EMPOWERING WOMEN IN SCIENCE: SHARE YOUR STORY WITH DT-GEO

Every year on February 11th, we are reminded of the essential role that women and girls play in the field of science. This International Day of Women and Girls in Science brings a flurry of messages to our inboxes and social feeds, highlighting the invaluable contributions of female scientists. At DT-GEO, we cherish these contributions deeply. However, we believe that the recognition and celebration of female scientists should not be limited to a single day.

An Ongoing Commitment to Equality and Diversity

Understanding the importance of continuous acknowledgment, the DT-GEO Equality and Diversity Committee is taking a step further. Following the International Day of Women and Girls in Science, we are excited to announce the launch of a brief survey. This initiative invites you, our valued community, to share your stories and experiences with female scientific pioneers. We are looking to spotlight those whose work has not only advanced the field of geophysics and supercomputing but has also paved the way for future generations. Whether these pioneers are part of the DT-GEO project or shine in other areas, whether you’ve met them personally or have been inspired from afar, we want to hear from you.

Your Stories Matter


By participating in this survey, you’re not just sharing a story; you’re contributing to a larger narrative that celebrates and recognizes the critical role women play in science. These stories are not merely tales of individual achievement but are testaments to the collective progress we aim to foster within our community and beyond. They remind us that diversity in science not only enriches our research but also deepens our understanding of the world.

Join Us in This Initiative


In a month, we will be sharing your submissions and our collective calls to action on the DT-GEO official website. This is more than an invitation to contribute; it’s a call to join us in reinforcing our commitment to inclusivity and diversity in the scientific community. Your story could be the spark that inspires others, the recognition that empowers a future leader, or the acknowledgment that celebrates unsung heroes.

We warmly encourage you to share with us a story about a woman in science whose work has significantly impacted you or the field. Let’s ensure that the achievements of women in science are celebrated every day, not just once a year.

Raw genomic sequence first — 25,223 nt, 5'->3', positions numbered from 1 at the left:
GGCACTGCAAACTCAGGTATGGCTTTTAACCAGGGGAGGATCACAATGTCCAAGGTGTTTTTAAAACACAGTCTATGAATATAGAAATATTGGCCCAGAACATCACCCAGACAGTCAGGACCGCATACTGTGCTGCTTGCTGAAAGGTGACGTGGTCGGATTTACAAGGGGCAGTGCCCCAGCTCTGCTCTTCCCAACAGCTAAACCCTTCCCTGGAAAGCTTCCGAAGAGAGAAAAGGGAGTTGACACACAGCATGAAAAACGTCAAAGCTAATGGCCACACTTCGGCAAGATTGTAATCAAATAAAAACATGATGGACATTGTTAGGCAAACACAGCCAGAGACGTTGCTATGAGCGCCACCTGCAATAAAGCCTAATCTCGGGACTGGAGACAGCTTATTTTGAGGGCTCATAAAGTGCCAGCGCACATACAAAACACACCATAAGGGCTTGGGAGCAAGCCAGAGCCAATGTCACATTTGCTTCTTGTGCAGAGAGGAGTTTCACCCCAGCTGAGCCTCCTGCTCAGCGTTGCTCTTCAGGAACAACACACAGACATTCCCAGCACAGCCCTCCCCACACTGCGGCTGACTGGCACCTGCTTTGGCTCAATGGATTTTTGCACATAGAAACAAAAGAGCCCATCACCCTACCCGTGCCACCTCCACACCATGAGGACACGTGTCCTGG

Share your story now and be a part of this pivotal movement towards a more inclusive and diverse scientific world.

 

Leonardo, the world-class supercomputer inaugurated in Italy

After being listed among the four most powerful in the Top500, the Leonardo supercomputer, which will play a significant role in EU projects like DT-GEO, was inaugurated in Bologna (Italy) and will be operational from April 2023.

Italy looks to the future with the inauguration of the Leonardo supercomputer, the fourth most powerful in circulation in the Top500 on a global scale. Located in the Bologna outskirts, the supercomputer, capable of performing millions of billions of operations per second, was officially inaugurated at the Technopolo in the Emilia capital. With the inauguration of the Leonardo supercomputer, the European Euro HPC (High-Performance Computing) project enables the European Union to pool resources to strengthen the Community’s impact on digital transformation, scientific research and the economy.

The new supercomputer, capable of performing almost a billion operations per second, will be a leading European infrastructure for high-performance scientific computing and will make it possible to meet new research challenges also in the earth sciences and the development of services for a society based on the use of the latest generation of supercomputers. These include scientific assessments of seismic, volcanic and tidal events.

Such research is being developed within the framework of several European projects, including ChEESE (Centre of Excellence for Exascale in Solid Earth) for urgent computing services for early warning and risk assessment in the event of natural disasters, eFlows4HPC (Enabling dynamic and intelligent workflows in the future EuroHPC ecosystem), which aims to develop HPC procedures for an emergency response to disasters, Geo-INQUIRE, to monitor and model dynamic processes within the geosphere at new levels of spatial and temporal detail and accuracy, the new Centre for Computational Geosciences recently set up by INGV and funded under PNRR, and, of course, DT-GEO.

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